The most important factor regarding Google's transition is that it is being proactive. It is not being reactive. And I think this is why the influential bloggers are having such a hard time adapting to the changes. (If everyone was a visionary, change would not be so difficult. I am not a visionary, I just pay close attention to the data and trends.)
From a product stand point Google search and display businesses are still best-of-breed, and growing quite nicely. But there are also long-term threats that Google has been trying to address. Google's ultimate threat is that Search simply becomes a 'feature' due to the answer engine. Google executives pretty much admitted this a few weeks ago, but they have been quietly positioning their current offerings to an answer engine for some time now. (The most obvious being Zagat and ITA, but they have other verticals as well which can become more pronounced if Google really was an answer engine.)
One of my major concerns was that Siri would be incorporated into the iPad. However, it was not. The reason is probably because of the inconsistent quality of service. With this current inconsistency, Google should retain its mobile usage share. (Share becomes less of an issue as mobile/tablet ads mature and click through rates accelerate.)
(Just a quick anecdotal side note: I would never use the Google App on my iPhone. I would just use Google through safari because I found the app to be crappy and slow. But the Google App on the new iPad is pretty awesome. Its smooth, fast, flexible and voice command is really good. I do not type Google searches anymore when using the iPad. Its cool.)
But the point of this post, on this forum, is to highlight its current trading dynamic in relation to its technology brethren.
Since the end of 2011, for the most part, technology stocks have seen multiple expansion. The one company that has not is Google. The below chart highlights the magnetite of multiple expansion seen from all these companies since 12/31/2011 to 3/30/12. (Using GAAP earnings.)
In fact, if we make two basic assumptions:
1. the market maintains a bullish sentiment
2. Google produces decent earnings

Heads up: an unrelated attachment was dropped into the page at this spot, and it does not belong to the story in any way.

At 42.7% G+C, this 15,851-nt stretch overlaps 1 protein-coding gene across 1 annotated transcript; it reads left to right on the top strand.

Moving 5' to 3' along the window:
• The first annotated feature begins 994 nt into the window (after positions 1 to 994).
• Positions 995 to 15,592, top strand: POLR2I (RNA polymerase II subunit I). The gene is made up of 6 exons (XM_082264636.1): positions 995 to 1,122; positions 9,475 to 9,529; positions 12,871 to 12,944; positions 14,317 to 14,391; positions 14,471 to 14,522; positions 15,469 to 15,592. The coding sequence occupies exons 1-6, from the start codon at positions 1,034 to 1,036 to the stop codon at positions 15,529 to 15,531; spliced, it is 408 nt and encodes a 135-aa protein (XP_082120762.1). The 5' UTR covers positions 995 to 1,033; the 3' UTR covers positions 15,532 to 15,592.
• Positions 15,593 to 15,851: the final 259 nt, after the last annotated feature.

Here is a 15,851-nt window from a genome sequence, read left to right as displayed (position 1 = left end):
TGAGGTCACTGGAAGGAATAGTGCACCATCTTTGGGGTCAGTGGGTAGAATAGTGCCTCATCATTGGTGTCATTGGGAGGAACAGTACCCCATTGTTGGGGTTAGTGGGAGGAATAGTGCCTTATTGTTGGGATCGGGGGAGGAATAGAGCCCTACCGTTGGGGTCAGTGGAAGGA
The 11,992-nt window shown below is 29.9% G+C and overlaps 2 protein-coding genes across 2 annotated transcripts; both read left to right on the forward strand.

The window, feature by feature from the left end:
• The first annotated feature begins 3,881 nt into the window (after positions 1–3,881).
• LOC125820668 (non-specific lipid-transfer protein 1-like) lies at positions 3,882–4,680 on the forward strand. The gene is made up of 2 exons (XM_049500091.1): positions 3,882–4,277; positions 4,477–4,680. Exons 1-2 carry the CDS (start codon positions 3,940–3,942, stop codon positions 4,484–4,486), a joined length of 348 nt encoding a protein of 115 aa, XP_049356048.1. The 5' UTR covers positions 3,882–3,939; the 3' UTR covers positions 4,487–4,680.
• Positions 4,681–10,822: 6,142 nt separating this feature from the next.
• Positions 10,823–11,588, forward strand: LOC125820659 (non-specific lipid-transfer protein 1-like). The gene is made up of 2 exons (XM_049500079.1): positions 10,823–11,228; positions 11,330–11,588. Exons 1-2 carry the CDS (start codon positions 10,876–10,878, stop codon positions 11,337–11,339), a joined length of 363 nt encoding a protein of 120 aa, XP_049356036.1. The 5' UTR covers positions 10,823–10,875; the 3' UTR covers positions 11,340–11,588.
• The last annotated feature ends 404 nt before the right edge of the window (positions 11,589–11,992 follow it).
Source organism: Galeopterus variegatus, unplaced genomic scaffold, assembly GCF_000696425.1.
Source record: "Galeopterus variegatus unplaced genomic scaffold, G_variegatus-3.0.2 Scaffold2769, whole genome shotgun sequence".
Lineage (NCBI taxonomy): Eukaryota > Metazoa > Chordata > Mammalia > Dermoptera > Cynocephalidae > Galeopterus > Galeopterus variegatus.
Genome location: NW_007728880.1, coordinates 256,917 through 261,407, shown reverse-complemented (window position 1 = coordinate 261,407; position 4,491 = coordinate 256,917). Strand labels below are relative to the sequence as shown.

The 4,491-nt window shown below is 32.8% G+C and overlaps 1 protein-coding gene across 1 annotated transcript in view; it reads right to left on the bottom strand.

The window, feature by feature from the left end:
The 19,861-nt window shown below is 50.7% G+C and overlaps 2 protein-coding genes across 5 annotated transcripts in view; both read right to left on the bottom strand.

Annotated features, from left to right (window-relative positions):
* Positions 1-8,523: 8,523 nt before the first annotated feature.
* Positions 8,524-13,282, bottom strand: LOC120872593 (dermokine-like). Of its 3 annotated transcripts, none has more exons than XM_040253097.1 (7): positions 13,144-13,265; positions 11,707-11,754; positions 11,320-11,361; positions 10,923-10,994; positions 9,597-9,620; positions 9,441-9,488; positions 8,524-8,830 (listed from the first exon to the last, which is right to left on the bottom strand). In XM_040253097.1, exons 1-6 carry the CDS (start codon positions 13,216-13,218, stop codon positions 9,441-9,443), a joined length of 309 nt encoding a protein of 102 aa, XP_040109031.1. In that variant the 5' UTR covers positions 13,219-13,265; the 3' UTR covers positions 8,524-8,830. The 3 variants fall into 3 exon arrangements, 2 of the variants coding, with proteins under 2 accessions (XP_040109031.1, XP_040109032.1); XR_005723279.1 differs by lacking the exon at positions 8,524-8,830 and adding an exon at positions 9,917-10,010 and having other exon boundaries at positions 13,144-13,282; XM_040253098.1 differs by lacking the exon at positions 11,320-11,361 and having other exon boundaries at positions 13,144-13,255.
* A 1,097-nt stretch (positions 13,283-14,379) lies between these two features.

A baseline case can be made that GOOG should maintain its trailing multiple of 21 over the next few quarters. Looking out over two quarters, we can see where Google should be trading.
If Google's trailing multiple remains at 21, the stock should see a price of 682 and 702 over the next few quarters. This assumes a trailing EPS of 32.52 and 33.43, respectively. (Google's non-GAAP earnings are projected to be 9.64 this quarter and 9.99 for the next. GAAP and non-GAAP usually differ by mid12- mid14%, I am factoring in a difference of 14% for my numbers. So the GAAP numbers used are 8.29 and 8.59.)
Over the next few weeks, the obvious scenarios include:
1. earnings below analyst expectation - This would merit continued multiple contraction, probably toward 19. (I use 19 because this was the low-end multiple Google achieved after a poor Jan showing, and it was the multiple before the market pushed higher this quarter.
2. decent earnings - This should merit no multiple expansion.
3. good earnings - This would merit multiple expansion. In order for Google to be inline with its out performing technical peers, that would merit a multiple expansion of 10-20%. Translated to a trailing multiple of 23-25. (For the below assessment, I use a multiple of 23.)
Below are charts that highlight the ranges. The "1 quarter forward" is for this coming quarter, and what I am expecting from a stock price. The "2 quarters forward" incorporates this quarter and the next. (Both use GAAP eps.)
With Google trading around 640, the risk/reward does not seem that bad. If Google trades toward 620 before they report earnings, that would obviously be a better risk/reward.
Given the new found disciplined cost structure, continued growth in overall search and positioning for the PC Plus world, I am expecting decent earnings.
Post a Comment